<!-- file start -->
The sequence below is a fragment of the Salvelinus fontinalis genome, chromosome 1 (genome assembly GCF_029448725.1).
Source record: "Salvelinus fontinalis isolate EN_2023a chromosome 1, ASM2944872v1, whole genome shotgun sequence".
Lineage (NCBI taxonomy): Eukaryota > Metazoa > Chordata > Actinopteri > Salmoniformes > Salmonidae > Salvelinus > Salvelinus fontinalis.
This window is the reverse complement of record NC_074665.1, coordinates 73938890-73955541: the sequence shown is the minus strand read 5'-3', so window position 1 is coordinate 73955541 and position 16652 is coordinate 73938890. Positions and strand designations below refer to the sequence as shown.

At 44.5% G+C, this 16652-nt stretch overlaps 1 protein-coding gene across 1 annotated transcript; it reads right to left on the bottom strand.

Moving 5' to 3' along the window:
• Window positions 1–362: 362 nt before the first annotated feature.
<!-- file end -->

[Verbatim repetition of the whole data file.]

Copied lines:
The sequence below is a fragment of the Salvelinus fontinalis genome, chromosome 1 (genome assembly GCF_029448725.1).
Source record: "Salvelinus fontinalis isolate EN_2023a chromosome 1, ASM2944872v1, whole genome shotgun sequence".
Lineage (NCBI taxonomy): Eukaryota > Metazoa > Chordata > Actinopteri > Salmoniformes > Salmonidae > Salvelinus > Salvelinus fontinalis.
This window is the reverse complement of record NC_074665.1, coordinates 73938890-73955541: the sequence shown is the minus strand read 5'-3', so window position 1 is coordinate 73955541 and position 16652 is coordinate 73938890. Positions and strand designations below refer to the sequence as shown.

At 44.5% G+C, this 16652-nt stretch overlaps 1 protein-coding gene across 1 annotated transcript; it reads right to left on the bottom strand.

Moving 5' to 3' along the window:
• Window positions 1–362: 362 nt before the first annotated feature.